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Archive for June 18th, 2014

Steven Wilson Has “Passion” For Jethro Tull’s “Play” With New Box Set

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Jethro Tull - Passion Play Contents

Jethro Tull continues its series of deluxe reissues with producer/engineer Steven Wilson on July 1 with the release of the (slightly belated) 40th anniversary edition of 1973’s A Passion Play.  Following the reissues of Aqualung, Thick as a Brick and Benefit, the deluxe A Passion Play: An Extended Performance will include 2 CDs and 2 DVDs – containing new stereo and 5.1 surround mixes of the original album and previously unreleased material – along with an 80-page book.  As with Thick as a Brick, the set is priced affordably; as of this date, it’s available for pre-order at a cost of less than 30 dollars.

A Passion Play was the band’s sixth album, and arrived on the heels of the U.S. chart-topping Thick as a Brick.  Whereas that album featured one lengthy, continuous composition (split on two sides of vinyl, of course), A Passion Play featured separate songs, though the original LP did not identify them.  Part I occupied Side One of the LP, with Part II on Side Two.  The same line-up as Thick as a Brick played on its follow-up: Ian Anderson on flute, acoustic guitar and saxophone, Martin Barre on guitar, Jeffrey Hammond-Hammond on bass, Barriemore Barlow on drums and John Evans on keyboards.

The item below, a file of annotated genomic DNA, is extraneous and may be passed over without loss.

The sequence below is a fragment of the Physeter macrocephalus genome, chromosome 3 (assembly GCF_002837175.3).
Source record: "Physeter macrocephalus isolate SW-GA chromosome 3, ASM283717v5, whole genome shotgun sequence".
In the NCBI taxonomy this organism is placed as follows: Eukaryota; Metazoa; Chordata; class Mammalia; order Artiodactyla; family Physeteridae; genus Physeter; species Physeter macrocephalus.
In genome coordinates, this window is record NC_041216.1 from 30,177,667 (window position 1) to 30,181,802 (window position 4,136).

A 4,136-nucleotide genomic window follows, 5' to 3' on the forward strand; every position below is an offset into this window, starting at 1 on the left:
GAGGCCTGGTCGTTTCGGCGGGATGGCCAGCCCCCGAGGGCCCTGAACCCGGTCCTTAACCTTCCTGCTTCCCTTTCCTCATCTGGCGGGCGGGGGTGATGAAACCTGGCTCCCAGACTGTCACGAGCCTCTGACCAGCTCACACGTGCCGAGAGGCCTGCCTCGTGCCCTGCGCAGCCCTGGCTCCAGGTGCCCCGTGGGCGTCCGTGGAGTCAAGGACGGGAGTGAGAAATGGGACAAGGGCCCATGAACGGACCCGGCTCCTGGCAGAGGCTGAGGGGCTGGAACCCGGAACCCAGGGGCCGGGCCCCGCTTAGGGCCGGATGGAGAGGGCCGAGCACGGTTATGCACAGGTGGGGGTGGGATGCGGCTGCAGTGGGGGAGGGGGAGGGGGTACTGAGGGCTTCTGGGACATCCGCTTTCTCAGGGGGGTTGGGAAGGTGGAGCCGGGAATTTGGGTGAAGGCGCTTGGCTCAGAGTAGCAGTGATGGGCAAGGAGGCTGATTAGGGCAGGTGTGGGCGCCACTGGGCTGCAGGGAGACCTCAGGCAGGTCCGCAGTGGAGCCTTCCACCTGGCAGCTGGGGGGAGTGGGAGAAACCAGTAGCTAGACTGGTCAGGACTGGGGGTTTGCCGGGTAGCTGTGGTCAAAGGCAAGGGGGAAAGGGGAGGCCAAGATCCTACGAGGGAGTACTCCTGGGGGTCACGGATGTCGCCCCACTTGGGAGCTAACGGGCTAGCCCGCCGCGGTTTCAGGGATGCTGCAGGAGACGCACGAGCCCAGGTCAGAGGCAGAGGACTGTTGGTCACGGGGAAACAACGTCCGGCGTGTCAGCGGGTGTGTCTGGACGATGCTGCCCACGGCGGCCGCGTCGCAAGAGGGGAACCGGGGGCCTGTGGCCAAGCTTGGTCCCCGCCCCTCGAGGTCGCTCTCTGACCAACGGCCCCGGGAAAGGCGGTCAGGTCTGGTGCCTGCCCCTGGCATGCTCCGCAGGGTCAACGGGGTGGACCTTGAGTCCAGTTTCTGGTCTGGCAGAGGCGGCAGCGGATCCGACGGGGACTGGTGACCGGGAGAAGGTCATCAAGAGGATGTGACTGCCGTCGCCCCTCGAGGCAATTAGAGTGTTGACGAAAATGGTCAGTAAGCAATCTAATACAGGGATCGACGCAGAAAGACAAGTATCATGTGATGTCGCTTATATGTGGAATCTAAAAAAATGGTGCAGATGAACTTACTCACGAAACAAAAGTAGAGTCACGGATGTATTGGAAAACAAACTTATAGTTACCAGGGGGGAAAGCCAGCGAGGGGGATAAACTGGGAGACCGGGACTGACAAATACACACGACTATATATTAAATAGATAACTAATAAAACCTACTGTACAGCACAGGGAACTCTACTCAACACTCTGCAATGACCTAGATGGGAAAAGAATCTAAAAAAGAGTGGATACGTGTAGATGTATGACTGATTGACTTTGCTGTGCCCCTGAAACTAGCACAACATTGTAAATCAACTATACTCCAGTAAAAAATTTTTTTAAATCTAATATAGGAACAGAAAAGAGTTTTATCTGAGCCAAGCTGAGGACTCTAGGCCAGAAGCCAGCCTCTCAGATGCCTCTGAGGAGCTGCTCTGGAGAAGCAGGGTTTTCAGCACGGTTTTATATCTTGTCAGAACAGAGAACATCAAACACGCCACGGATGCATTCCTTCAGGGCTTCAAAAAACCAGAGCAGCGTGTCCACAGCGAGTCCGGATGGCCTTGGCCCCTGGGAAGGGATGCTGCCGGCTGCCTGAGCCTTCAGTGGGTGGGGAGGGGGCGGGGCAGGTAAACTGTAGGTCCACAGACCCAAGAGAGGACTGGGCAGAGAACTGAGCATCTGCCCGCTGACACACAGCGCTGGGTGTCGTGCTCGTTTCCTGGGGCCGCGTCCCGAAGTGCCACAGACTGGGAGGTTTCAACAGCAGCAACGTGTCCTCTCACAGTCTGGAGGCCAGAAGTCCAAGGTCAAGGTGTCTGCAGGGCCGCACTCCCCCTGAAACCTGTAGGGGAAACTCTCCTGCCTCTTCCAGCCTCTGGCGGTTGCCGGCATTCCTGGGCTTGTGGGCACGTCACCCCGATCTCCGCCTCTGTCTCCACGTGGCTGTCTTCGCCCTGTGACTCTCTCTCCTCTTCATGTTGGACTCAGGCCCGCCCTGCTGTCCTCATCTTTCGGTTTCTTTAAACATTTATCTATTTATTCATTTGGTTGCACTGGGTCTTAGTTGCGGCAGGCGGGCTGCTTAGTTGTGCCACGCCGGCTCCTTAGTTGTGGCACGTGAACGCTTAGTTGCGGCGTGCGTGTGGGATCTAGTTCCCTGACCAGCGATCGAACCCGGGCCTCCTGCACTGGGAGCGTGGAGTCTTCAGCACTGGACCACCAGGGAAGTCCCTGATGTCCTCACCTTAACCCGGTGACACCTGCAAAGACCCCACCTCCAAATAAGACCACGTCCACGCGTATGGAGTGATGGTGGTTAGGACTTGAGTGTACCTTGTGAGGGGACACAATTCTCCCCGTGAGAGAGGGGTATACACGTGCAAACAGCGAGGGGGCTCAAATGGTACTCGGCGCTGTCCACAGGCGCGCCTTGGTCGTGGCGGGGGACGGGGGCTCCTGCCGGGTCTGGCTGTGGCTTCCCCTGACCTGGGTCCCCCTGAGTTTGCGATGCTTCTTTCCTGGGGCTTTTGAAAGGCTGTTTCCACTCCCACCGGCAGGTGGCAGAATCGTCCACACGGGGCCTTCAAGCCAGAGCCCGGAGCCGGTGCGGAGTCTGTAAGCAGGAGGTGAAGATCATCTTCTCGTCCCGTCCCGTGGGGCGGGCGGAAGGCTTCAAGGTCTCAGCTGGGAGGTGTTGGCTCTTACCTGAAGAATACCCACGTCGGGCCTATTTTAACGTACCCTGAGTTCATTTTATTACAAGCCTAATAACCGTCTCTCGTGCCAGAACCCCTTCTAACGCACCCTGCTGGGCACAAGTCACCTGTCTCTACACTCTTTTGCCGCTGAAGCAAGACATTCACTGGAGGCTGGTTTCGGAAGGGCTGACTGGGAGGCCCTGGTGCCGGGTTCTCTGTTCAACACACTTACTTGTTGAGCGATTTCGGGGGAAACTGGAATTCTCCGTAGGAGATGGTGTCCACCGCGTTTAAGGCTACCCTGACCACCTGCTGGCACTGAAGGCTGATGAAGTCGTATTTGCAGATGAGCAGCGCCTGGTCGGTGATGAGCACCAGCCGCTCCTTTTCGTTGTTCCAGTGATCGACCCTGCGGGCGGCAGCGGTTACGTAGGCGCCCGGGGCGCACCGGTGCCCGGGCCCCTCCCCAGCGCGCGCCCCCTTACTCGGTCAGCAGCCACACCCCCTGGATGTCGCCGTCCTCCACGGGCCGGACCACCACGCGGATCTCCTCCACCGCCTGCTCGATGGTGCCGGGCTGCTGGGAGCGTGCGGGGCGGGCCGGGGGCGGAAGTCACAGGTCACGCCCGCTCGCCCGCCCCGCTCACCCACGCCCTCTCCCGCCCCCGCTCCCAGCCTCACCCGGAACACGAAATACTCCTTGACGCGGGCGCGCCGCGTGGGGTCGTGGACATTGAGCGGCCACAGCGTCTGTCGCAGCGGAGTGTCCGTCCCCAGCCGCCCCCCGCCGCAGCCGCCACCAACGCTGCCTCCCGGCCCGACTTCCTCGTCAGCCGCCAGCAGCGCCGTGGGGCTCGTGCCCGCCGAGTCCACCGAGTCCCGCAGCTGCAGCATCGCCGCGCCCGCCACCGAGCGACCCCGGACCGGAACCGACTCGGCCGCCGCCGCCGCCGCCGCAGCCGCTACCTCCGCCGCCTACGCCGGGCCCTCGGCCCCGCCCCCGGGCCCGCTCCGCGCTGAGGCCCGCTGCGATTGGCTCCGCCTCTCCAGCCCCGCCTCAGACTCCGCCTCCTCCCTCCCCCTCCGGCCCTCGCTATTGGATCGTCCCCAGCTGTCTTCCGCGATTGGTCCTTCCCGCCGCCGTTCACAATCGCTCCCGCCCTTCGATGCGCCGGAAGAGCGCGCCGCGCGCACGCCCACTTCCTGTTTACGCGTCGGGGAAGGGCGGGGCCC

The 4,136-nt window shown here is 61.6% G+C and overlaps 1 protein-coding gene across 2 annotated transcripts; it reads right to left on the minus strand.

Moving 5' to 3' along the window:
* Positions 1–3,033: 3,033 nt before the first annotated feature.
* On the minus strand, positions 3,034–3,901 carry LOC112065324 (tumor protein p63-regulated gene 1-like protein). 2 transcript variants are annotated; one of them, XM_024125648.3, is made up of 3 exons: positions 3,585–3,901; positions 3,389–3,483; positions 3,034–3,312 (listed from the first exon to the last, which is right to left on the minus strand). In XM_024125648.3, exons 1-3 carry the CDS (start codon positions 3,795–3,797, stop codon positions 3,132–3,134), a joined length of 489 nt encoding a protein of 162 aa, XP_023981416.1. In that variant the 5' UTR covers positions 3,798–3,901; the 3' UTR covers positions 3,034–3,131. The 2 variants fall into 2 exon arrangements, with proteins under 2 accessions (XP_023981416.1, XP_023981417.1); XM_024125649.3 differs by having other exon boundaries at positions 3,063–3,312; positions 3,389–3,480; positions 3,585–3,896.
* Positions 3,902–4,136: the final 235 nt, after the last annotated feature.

The quintet began work at Château d’Hérouville.  The studio, located near Paris, was the Honky Château of Elton John fame, and was also utilized by artists from Cat Stevens to Pink Floyd.   Yet the band found that it was not the ideal setting to bring their new album to life.  Despite recording roughly an hour of music, the band was dissatisfied with both the studio’s technology and its living accommodations.  The group returned home to the U.K. where work began on an all-new set of songs and recordings.

Recorded in a whirlwind of activity before the band was set to begin a new tour, A Passion Play was composed (primarily by Ian Anderson) to explore the notion that choices might still be faced in the afterlife.   Taking the form of a four-act play, it began with the character of Ronnie Pilgrim’s death and funeral (which he attended in spectral form) and followed him through the afterlife, to Heaven, Hell and beyond.  Par for the Tull course, it combined poetry and rock, and melded rock, jazz, and folk sensibilities into an intricate whole.  Though it didn’t meet with critical acclaim at the time, the prog-rock opus followed Thick as a Brick to the top of the U.S. charts upon its release in July 1973.

After the jump: more details on what to expect from the new box set, plus the full track listing and pre-order links! Read the rest of this entry »

Written by Joe Marchese

June 18, 2014 at 09:25